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A version of this story appeared in the Hardwick Gazette
by Michael Bielawski
HARDWICK –State representative Joseph Troiano, D-Caledonia will moderate a public forum on marijuana legalization for Nov. 10 at 6 p.m. at the Town House. Four states, which are Colorado, Washington, Oregon, and Alaska have already legalized via public referendum. Vermont is attempting to become the first state to do it by legislation.
“Well I organized it, and I guess I will be the moderator,” said Troiano. “I’ve heard from senator Joe Benning (R-Caledonia) and he said he plans to attend. I invited senator David Zuckerman (P-Chittenden). He was the sponsor in the Senate of the legalization bill. He replied that he put it on his calendar so I hope we’ll see him.”
Others yet to confirm include rep. Chris Pearson, P-Burlington, who is the sponsor of the House Bill H277, of which Trioano is a co-signer. He also intends to invite Sen. Jane Kitchel D-Caledonia.
“First of all I think it’s important to have community input of issues such as this,” said Troiano. “I think we need to know who’s for it and why and who’s against it and why. I think our citizens will bring good experience and information to the table.
“My position is that criminalizing and prohibition has not worked. My position and I think the position of the legislature is let’s take a look at how we can deal with this.”
He wants people to know there will be protections in H277.
“Some people may be able to weigh their concerns like safety of the product regarding pesticides and other dangerous chemicals,” he said. “There are some advertising prohibitions in the bill and other aspects which address the concerns of the people.”
Debbie Haskins of Safe Approach to Marijuana Vermont has been an adamant opponent to marijuana legalization. Two weeks ago she suggested to Seven Days that legalization is not inevitable. Her website sam-vt.org cites studies alleging persistent marijuana use can lower IQ up to eight points. Troiano is familiar with her.
“I’ve been to two events that she’s been at,” he said. “She’s a very devout opponent of this bill, of any bill. I don’t know how to reach her so I don’t know if she will appear. We debated at Lyndon State a few weeks ago at a forum there and we just see it very differently.”
Haskins could not be reached for comment. Local lawmakers Benning and Kitchel were also requested for comment without response before deadline.
Troiano says some argue to him there is no need for legalization because having up to an ounce is already decriminalized and there is medical marijuana. Trioano noted cultivation is still a problem.
“What we continue to see is people almost exclusively without criminal records who are getting busted for several plants and facing felony charges,” he said.
A new development regarding medical use is in late August this year the National Cancer Institute acknowledged the main ingredient, THC, “may be able to kill cancer cells while protecting normal cells.” This claim had been repeated over the years by Harvard University, Madrid University, and others going back to at least 1974 at the Medical College of Virginia.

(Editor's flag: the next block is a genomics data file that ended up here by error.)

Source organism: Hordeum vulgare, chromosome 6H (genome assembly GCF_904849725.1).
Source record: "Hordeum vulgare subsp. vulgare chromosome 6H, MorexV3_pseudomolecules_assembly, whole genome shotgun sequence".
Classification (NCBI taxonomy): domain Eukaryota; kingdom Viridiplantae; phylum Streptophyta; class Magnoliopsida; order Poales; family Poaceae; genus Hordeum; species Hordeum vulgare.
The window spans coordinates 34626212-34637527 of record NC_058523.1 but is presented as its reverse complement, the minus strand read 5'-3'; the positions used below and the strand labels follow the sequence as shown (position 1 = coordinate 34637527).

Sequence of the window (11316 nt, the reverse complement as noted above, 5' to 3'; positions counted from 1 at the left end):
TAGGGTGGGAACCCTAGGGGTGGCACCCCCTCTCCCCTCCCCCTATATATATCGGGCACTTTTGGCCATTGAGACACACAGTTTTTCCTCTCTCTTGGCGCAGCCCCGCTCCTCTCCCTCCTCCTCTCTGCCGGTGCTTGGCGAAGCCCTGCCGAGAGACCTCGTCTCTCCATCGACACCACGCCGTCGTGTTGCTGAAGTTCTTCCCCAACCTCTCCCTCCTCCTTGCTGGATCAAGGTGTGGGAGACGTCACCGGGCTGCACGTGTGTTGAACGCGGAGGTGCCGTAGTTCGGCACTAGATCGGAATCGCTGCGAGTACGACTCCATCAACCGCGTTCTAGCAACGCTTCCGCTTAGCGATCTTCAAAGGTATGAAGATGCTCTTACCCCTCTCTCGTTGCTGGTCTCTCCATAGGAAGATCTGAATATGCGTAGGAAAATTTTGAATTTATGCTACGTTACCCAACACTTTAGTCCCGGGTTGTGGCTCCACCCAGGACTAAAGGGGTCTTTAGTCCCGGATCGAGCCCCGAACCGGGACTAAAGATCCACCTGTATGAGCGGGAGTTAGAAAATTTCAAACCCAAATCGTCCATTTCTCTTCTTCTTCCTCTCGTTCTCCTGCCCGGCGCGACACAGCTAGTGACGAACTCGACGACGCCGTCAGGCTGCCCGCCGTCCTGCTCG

Marijuana proponents argue legalization gets it off the black market. According to a 2010 Bloomberg News report, the US black market for street drugs is deeply entrenched in large US financial institutions. The report states from 2004 to 2008 Wachovia bank, today a part of Wells Fargo, laundered $420 billion in drug money, for which they were fined $160 million or about .04 percent of the haul.
How much of that money was for marijuana vs. cocaine and other drugs is vague at best. The estimates of the size of the US marijuana black market range anywhere from $10 to $120 billion according to the Washington Post.
Other cons about the black market, according to the aforementioned Bloomberg report from 2006 to 2010 around 22,000 people were killed in drug cartel related violence near the US/Mexican border. According to Center for Economic and Policy Research, roughly 60 percent all federal inmates are nonviolent drug offenders accounting for about $17 billion in annual costs.
One observation by a task force sent last year from Vermont to Colorado was the state failed to get it off the black market because the taxes were too high to wipe it out. They tax the grower, the seller and the buyer and the state collected $70 million in revenue, easily topping alcohol’s $40 million haul.
Some have pointed out to Troiano that marijuana related car accidents have risen. He responded was there is no definitive connection at this point that the THC in the driver’s blood is causing the accidents. According to the National Center for Biotechnology Information, marijuana can stay in someone’s blood up to 27 hours after use.
Another wrinkle in marijuana regulation is there was never a Constitutional amendment for marijuana prohibition when it started in 1937. When alcohol was made illegal during the Prohibition, there were Constitutional amendments both at its start in 1920 and again at the finish in 1933.
At the federal level, Troiano said there are two bills in the US Congress, one in each house to take marijuana off the US schedule 1 list. Progressive presidential candidate Bernie Sanders on Oct. 28 stated he supports the move. President Obama has advised his attorney general Loretta Lynch not to bother states that have moved forward with legalization.